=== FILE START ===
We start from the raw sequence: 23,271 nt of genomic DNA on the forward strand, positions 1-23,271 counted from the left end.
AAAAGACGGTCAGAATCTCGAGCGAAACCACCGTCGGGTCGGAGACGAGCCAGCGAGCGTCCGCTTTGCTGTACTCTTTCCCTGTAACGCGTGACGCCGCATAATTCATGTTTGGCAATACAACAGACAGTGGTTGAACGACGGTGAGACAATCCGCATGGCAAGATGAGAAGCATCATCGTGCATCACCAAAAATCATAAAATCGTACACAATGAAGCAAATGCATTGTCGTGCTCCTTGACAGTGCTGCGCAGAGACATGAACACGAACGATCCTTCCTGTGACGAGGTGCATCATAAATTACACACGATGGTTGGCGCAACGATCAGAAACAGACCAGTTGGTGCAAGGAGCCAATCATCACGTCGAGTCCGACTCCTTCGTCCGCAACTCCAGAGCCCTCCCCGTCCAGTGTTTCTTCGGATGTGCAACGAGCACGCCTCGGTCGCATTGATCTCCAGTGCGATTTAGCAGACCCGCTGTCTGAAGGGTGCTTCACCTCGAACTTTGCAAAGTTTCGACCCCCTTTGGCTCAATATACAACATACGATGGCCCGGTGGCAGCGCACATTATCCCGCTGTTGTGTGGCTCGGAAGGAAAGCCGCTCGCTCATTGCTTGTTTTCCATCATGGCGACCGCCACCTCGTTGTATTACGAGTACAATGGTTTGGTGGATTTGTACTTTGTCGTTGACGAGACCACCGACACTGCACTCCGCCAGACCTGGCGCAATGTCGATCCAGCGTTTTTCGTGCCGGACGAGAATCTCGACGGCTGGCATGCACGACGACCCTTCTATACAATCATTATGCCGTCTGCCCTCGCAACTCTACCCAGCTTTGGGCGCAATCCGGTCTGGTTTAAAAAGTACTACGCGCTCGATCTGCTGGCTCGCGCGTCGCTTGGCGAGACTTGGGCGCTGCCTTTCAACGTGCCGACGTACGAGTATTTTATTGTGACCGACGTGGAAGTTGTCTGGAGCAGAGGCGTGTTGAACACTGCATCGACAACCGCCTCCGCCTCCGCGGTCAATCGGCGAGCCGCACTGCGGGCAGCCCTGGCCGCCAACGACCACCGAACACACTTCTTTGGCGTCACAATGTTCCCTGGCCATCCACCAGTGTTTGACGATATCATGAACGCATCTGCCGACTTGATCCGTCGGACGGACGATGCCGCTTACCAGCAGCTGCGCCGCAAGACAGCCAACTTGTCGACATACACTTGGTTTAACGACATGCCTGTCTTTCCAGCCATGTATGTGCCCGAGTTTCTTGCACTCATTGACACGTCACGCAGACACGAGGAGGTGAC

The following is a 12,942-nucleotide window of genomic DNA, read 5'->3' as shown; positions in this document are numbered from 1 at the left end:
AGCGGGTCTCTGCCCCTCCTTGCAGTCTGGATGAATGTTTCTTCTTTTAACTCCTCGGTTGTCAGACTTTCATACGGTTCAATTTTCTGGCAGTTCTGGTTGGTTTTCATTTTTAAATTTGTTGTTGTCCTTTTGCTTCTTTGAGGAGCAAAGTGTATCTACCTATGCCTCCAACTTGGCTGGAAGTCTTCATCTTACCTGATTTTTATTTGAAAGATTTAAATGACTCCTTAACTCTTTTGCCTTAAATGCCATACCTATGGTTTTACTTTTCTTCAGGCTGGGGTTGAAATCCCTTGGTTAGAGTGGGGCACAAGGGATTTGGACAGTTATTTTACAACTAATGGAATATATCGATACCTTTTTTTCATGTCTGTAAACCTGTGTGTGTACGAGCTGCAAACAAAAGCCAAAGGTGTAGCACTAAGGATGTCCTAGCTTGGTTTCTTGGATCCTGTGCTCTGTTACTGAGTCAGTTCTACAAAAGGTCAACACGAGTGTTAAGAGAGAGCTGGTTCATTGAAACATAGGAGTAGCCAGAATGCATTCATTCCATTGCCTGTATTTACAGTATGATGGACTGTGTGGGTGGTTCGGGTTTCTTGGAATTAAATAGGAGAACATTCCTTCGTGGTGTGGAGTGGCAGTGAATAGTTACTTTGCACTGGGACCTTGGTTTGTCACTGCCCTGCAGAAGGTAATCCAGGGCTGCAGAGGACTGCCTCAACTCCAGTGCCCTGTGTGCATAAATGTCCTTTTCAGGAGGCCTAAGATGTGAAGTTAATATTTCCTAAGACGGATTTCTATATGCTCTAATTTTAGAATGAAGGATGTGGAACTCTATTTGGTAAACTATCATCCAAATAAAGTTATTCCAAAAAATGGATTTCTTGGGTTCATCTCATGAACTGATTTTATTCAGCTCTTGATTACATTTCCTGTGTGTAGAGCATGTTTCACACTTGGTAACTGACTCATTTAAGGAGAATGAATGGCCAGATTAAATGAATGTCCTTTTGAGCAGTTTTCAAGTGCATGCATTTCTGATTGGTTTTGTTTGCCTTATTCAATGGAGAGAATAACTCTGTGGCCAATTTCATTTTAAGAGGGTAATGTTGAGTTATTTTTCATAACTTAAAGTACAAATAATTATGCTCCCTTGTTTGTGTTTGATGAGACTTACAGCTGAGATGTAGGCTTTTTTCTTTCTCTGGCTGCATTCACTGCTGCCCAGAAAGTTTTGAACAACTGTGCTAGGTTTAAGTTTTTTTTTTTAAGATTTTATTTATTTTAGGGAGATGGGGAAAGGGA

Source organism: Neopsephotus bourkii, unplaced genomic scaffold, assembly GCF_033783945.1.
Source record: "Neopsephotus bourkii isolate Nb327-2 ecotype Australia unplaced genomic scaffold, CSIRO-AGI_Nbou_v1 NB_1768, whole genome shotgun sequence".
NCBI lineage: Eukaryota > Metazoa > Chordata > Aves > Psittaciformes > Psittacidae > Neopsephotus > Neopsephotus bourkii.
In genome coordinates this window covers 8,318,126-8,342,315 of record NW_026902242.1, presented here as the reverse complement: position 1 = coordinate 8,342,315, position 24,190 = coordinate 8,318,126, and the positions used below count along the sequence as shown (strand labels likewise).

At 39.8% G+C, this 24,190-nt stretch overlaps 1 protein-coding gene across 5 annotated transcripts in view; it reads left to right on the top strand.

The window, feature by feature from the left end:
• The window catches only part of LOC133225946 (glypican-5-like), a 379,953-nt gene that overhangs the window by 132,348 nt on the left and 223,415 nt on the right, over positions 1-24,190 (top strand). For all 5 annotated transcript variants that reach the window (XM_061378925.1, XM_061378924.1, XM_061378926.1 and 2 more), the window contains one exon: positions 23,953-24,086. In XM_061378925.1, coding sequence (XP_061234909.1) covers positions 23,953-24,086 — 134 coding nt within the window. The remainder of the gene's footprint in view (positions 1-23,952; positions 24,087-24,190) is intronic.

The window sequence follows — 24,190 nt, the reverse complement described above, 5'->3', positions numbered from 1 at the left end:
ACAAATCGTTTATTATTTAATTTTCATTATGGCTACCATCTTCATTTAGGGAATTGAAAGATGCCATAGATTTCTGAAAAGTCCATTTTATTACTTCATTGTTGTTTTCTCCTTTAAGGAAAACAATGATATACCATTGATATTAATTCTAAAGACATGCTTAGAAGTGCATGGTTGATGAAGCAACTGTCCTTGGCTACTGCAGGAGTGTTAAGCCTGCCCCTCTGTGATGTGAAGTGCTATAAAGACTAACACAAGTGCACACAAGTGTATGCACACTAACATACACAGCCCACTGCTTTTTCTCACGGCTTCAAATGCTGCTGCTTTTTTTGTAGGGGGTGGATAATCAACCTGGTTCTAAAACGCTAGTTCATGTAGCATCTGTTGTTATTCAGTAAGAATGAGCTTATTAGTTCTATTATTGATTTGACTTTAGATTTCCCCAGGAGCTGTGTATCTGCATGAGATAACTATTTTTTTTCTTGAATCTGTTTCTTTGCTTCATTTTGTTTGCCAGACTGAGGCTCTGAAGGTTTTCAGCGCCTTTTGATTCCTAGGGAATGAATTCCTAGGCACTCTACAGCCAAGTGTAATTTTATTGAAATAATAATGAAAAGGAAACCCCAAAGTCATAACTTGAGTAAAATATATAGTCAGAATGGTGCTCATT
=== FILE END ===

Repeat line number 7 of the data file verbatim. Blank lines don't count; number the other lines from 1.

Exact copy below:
NCBI lineage: Eukaryota > Metazoa > Chordata > Aves > Psittaciformes > Psittacidae > Neopsephotus > Neopsephotus bourkii.